“I can now create worlds in my palm. Suns and galaxies… Imagine, darling, what we could’ve created.”
The group stared at the miniature sun, which despite its tiny size, lit up the gloomy valley of shadows that was the dig site. So deep the undead had dug, the expedition were surrounded by stone pillars and structures from ancient times. As the waves of light licked them, the runes on the structures began to flicker. The robed reaper wiped a runaway trickle of blood from her cheek.
Continue reading “Chapter 10 – The Final Star Goes Dark”
Civilizations advance each at their own pace. The ones without rivals do not advance. They remain on tribal, primitive level, regardless of the passage of time. But when neighboring a powerful nation, there is rivalry that forces development. The weaker nation is easily conquered and turned into a colony for the stronger nation, the slaves gaining some resources and learning from the conqueror. As time passes, and nutrition and conditions in the colony improve from having a social order imposed by the conqueror, the subdued colony will eventually produce thinkers. It only takes a few exceptional minds, who will observe the stage of development their nation is at, who begin to question why they should be slaves. Such is the relationship between the desert and the mountain.
The mountain men have been slaves of one master and another master. Despite a capacity for the immense building of muscle, they never could contest their magic-wielding lords. And as these nations so tragically always find the means to cause their own self-destruction, the revisors have never enjoyed true freedom, always forced to switch masters as nations have perished.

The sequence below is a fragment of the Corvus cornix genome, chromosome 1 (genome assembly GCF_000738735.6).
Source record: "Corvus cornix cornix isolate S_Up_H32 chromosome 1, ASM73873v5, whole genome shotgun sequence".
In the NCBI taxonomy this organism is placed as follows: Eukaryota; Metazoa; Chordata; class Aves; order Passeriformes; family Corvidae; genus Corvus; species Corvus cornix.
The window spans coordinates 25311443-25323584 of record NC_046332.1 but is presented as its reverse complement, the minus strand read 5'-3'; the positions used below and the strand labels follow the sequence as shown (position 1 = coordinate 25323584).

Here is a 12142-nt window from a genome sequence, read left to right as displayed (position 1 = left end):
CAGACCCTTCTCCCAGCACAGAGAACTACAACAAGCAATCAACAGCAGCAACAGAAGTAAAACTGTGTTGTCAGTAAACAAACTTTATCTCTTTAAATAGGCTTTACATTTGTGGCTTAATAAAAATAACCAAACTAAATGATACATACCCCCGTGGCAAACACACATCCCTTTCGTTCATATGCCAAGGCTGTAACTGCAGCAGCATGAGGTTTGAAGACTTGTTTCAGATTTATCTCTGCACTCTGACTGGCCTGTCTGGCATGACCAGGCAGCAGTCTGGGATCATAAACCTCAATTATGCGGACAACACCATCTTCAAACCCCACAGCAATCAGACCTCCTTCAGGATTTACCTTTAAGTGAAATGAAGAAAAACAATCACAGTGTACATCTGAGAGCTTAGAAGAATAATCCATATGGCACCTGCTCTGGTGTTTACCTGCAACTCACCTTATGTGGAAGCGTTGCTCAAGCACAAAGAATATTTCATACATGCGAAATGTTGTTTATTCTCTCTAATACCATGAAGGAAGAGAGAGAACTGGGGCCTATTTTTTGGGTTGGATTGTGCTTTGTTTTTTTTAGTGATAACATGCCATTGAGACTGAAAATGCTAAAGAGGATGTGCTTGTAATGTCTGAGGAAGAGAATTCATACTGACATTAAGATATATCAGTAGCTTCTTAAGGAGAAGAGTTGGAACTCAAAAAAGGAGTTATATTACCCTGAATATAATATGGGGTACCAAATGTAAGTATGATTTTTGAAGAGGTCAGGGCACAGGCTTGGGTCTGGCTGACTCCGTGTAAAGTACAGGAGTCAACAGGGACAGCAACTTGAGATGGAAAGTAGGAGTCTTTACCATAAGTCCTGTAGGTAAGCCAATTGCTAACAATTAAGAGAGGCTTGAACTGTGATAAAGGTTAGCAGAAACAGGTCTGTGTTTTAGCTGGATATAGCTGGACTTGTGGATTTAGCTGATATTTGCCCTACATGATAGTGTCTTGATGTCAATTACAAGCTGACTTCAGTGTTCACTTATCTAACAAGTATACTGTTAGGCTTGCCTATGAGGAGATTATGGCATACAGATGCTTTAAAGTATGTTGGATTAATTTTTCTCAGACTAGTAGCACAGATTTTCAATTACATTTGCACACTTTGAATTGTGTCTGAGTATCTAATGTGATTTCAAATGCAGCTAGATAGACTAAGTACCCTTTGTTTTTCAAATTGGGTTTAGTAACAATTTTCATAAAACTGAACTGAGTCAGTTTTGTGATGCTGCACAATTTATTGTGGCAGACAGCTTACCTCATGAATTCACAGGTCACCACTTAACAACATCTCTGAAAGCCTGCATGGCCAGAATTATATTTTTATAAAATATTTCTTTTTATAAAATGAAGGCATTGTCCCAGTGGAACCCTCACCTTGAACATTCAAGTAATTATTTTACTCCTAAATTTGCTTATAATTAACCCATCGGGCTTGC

Then everything changed. A man was born named Mondan. He led the revisors on a quest to freedom in the harsh wilderness, where no mage dared venture. The ferocious beasts of the forest were a better deterrent to pursuit than any wall or army. Against them, the supreme upper body strength of the slave laborers was optimal. And in the heart of the forest, they found the mountains.
The mountain city provides an endless supply of a mystical ore to the war-loving revisors. Possessing no ability or affinity to explore the language of creation, the empire stands on its own by employing armors and weaponry resistant to magic. The heaviness of these armors disables all other races from wielding them. The bone-crushing weight is counteracted with rigorous physical training. This requirement, to match up against expansionist rival nations asymmetrically, has led the mountain people to the formulation of a military culture obsessed with martial prowess.
Power over history is power over the future. The revisors have no respect for the past, as their history is so rife with humiliation and abuse. Their story, if not altered beyond recognition, could shed light to the events of the world.